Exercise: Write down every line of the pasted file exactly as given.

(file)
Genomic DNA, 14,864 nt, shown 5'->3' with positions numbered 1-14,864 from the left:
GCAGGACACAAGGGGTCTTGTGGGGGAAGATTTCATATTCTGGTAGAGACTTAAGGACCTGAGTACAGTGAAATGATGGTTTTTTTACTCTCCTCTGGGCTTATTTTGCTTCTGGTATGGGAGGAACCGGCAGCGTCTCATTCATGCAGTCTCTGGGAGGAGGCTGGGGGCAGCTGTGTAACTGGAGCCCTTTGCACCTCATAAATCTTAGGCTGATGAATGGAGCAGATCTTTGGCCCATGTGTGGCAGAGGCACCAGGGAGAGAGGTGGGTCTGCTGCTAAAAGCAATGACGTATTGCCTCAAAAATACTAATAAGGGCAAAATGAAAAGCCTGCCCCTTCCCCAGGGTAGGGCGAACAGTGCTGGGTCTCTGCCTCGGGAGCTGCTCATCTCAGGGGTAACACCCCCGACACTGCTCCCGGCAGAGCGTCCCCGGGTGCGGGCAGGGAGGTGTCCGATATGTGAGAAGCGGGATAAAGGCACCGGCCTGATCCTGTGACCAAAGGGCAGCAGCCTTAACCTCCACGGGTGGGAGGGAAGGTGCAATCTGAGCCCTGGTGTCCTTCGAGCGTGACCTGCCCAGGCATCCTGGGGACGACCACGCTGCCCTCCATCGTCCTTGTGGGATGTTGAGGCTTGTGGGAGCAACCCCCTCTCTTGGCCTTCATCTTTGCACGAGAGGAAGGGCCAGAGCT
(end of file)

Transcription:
Genomic DNA, 14,864 nt, shown 5'->3' with positions numbered 1-14,864 from the left:
GCAGGACACAAGGGGTCTTGTGGGGGAAGATTTCATATTCTGGTAGAGACTTAAGGACCTGAGTACAGTGAAATGATGGTTTTTTTACTCTCCTCTGGGCTTATTTTGCTTCTGGTATGGGAGGAACCGGCAGCGTCTCATTCATGCAGTCTCTGGGAGGAGGCTGGGGGCAGCTGTGTAACTGGAGCCCTTTGCACCTCATAAATCTTAGGCTGATGAATGGAGCAGATCTTTGGCCCATGTGTGGCAGAGGCACCAGGGAGAGAGGTGGGTCTGCTGCTAAAAGCAATGACGTATTGCCTCAAAAATACTAATAAGGGCAAAATGAAAAGCCTGCCCCTTCCCCAGGGTAGGGCGAACAGTGCTGGGTCTCTGCCTCGGGAGCTGCTCATCTCAGGGGTAACACCCCCGACACTGCTCCCGGCAGAGCGTCCCCGGGTGCGGGCAGGGAGGTGTCCGATATGTGAGAAGCGGGATAAAGGCACCGGCCTGATCCTGTGACCAAAGGGCAGCAGCCTTAACCTCCACGGGTGGGAGGGAAGGTGCAATCTGAGCCCTGGTGTCCTTCGAGCGTGACCTGCCCAGGCATCCTGGGGACGACCACGCTGCCCTCCATCGTCCTTGTGGGATGTTGAGGCTTGTGGGAGCAACCCCCTCTCTTGGCCTTCATCTTTGCACGAGAGGAAGGGCCAGAGCT